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Feature Extraction using Word2Vec | NLP | Python

Word2Vec is a popular technique in natural language processing (NLP) for learning word embeddings, which are dense numerical representations of words in a continuous vector space and can be used in python. These embeddings capture semantic relationships between words, making them useful for various NLP tasks like machine translation, text classification, sentiment analysis, and more.


Word2Vec embeddings have proven to be very useful due to their ability to capture semantic similarities and relationships between words. Similar words often end up with similar vector representations, and algebraic operations on these vectors can produce meaningful results.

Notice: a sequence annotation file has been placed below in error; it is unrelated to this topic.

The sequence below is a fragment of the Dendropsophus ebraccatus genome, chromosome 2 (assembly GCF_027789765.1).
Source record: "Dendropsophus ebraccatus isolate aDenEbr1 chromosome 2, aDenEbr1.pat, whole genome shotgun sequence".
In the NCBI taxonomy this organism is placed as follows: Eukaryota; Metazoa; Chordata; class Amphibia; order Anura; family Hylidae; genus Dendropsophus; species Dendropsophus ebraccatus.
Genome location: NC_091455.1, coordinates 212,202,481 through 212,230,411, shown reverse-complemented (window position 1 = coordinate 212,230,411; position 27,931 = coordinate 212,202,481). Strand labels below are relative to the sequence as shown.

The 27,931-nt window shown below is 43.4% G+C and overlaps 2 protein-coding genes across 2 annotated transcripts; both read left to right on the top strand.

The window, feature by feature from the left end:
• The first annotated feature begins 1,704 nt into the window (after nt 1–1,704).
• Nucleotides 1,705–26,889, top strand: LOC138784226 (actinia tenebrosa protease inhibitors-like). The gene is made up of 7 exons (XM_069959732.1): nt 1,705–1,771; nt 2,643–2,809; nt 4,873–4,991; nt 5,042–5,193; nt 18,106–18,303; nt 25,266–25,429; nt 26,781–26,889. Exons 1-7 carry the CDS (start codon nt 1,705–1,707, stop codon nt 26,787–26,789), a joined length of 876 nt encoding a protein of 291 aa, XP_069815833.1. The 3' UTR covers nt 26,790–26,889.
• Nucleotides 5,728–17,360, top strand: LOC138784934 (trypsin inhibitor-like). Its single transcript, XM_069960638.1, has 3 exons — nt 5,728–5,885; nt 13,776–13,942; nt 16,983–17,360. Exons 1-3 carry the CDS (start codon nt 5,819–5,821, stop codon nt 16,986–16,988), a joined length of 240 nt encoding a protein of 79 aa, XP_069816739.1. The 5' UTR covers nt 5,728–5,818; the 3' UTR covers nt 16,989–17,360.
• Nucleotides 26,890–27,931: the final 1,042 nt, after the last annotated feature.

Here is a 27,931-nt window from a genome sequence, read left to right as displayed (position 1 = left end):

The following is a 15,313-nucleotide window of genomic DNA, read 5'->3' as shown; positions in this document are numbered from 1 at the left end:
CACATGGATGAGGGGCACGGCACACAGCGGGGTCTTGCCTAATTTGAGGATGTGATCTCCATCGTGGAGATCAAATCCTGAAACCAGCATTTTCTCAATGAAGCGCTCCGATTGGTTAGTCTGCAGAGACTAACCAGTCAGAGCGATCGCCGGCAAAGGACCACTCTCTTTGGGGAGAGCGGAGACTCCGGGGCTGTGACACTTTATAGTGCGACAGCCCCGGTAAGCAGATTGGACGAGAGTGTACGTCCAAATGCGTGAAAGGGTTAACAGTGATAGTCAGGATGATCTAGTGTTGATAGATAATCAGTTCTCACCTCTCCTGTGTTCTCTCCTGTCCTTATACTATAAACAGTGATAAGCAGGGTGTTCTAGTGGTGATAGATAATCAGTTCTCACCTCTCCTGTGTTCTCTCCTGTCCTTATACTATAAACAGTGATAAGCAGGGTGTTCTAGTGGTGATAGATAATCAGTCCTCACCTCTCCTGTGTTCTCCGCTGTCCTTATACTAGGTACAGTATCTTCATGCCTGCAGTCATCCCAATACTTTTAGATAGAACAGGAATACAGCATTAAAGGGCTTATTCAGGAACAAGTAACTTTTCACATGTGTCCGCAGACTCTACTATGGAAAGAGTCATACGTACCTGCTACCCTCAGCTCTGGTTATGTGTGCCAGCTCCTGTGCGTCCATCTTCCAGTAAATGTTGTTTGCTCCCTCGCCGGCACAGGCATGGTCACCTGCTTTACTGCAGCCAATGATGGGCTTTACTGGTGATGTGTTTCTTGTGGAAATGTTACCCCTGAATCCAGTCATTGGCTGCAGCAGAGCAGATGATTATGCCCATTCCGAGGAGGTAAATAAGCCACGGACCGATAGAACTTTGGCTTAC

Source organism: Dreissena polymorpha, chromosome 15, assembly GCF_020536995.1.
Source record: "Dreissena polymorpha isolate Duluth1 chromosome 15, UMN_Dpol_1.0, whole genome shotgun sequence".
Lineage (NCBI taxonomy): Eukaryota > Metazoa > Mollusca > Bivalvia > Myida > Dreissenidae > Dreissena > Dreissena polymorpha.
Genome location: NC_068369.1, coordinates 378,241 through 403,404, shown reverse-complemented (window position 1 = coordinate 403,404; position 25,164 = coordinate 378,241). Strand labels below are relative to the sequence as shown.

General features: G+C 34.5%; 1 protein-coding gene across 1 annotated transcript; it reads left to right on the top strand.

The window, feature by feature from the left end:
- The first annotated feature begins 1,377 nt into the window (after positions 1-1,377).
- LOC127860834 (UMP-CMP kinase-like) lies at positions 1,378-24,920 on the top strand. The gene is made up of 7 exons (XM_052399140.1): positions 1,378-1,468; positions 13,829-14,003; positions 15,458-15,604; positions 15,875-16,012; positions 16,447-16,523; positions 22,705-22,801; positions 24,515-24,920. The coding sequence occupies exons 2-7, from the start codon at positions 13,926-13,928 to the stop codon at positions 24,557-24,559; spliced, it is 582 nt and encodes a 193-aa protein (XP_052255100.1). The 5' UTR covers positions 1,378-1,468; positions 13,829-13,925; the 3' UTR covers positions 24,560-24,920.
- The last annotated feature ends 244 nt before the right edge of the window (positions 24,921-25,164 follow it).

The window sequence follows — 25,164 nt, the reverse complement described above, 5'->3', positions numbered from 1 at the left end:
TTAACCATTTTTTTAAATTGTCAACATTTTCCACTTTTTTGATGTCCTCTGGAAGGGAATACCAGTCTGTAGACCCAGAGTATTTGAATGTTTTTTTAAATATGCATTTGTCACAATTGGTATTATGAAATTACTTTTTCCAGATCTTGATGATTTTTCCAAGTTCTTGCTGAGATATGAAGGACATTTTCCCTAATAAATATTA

You can watch the video-based tutorial with step by step explanation down below.

Import Modules

from gensim.test.utils import common_texts
from gensim.models import Word2Vec
  • gensim.test.utils - This imports a small set of example texts that are included with Gensim. These texts are often used for testing and demonstrating purposes.

  • gensim.models - This imports the Word2Vec model class from the Gensim library, allowing you to create and train Word2Vec models.

Display the Text Data

Let us see what we have in the common_texts module that we have imported.

# text data

[['human', 'interface', 'computer'],